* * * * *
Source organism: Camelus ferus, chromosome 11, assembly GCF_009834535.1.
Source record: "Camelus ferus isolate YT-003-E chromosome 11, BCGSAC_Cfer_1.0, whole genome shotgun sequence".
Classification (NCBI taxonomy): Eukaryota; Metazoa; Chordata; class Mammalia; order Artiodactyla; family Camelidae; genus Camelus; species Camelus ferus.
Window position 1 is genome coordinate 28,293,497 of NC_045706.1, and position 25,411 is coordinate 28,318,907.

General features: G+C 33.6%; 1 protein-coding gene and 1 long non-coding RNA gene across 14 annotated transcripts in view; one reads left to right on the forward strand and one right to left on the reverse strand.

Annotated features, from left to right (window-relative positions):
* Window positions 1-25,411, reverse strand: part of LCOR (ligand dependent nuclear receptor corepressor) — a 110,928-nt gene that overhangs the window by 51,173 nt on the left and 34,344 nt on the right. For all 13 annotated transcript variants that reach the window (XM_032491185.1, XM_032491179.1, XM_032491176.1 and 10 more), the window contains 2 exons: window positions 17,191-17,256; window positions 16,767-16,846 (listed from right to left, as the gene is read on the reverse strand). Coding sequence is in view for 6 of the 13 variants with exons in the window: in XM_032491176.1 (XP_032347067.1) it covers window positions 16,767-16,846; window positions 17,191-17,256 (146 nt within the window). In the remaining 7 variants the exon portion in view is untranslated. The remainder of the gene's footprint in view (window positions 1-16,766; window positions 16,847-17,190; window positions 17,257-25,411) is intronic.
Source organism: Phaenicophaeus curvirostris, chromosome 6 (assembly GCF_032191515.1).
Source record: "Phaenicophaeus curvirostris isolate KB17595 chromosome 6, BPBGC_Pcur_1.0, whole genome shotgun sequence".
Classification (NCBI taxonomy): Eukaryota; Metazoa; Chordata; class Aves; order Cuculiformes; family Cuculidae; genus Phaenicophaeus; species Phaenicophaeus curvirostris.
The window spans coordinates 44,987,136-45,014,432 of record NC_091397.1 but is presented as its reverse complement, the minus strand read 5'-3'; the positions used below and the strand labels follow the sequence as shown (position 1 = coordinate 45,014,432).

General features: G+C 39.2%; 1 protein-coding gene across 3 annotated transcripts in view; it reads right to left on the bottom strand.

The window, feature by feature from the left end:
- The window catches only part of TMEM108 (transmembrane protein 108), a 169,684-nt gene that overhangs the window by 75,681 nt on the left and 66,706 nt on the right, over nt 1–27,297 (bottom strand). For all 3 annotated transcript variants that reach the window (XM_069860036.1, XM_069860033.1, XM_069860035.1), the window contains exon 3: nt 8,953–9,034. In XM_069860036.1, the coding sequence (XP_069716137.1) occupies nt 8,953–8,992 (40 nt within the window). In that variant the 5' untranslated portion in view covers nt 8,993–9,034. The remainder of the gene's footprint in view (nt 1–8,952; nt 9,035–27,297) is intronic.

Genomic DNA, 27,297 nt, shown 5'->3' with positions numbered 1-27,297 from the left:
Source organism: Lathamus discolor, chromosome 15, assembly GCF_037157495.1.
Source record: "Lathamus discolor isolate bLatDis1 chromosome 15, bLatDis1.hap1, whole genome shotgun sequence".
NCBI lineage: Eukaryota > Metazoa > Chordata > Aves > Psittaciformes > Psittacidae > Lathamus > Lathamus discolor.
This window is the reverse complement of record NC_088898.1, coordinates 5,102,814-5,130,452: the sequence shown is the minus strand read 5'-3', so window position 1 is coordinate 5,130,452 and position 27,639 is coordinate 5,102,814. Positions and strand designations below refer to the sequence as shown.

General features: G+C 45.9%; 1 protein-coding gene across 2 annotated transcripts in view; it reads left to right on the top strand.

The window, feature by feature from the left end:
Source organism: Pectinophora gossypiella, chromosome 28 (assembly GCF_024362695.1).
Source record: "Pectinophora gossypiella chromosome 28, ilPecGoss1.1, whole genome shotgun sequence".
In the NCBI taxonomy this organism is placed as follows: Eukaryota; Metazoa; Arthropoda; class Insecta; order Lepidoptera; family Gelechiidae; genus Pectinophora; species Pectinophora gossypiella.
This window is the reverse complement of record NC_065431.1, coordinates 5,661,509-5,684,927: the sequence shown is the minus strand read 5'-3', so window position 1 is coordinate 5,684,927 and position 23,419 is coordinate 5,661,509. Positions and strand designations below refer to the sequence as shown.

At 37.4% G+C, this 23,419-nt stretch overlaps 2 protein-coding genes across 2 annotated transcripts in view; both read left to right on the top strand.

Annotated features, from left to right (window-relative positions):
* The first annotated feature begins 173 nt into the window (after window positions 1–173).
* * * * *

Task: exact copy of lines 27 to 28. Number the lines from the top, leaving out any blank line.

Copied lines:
Annotated features, from left to right (window-relative positions):
* The first annotated feature begins 173 nt into the window (after window positions 1–173).